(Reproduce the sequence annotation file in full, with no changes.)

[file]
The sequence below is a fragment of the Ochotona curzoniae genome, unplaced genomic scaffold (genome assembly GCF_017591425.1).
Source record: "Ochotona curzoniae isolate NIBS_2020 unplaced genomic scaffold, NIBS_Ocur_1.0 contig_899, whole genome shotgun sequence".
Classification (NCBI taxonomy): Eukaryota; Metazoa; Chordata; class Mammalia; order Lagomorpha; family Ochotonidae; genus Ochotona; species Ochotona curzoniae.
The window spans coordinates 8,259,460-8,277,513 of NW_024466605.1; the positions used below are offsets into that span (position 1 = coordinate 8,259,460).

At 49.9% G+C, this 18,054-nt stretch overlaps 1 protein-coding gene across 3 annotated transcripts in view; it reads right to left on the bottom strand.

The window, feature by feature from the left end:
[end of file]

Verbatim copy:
The sequence below is a fragment of the Ochotona curzoniae genome, unplaced genomic scaffold (genome assembly GCF_017591425.1).
Source record: "Ochotona curzoniae isolate NIBS_2020 unplaced genomic scaffold, NIBS_Ocur_1.0 contig_899, whole genome shotgun sequence".
Classification (NCBI taxonomy): Eukaryota; Metazoa; Chordata; class Mammalia; order Lagomorpha; family Ochotonidae; genus Ochotona; species Ochotona curzoniae.
The window spans coordinates 8,259,460-8,277,513 of NW_024466605.1; the positions used below are offsets into that span (position 1 = coordinate 8,259,460).

At 49.9% G+C, this 18,054-nt stretch overlaps 1 protein-coding gene across 3 annotated transcripts in view; it reads right to left on the bottom strand.

The window, feature by feature from the left end: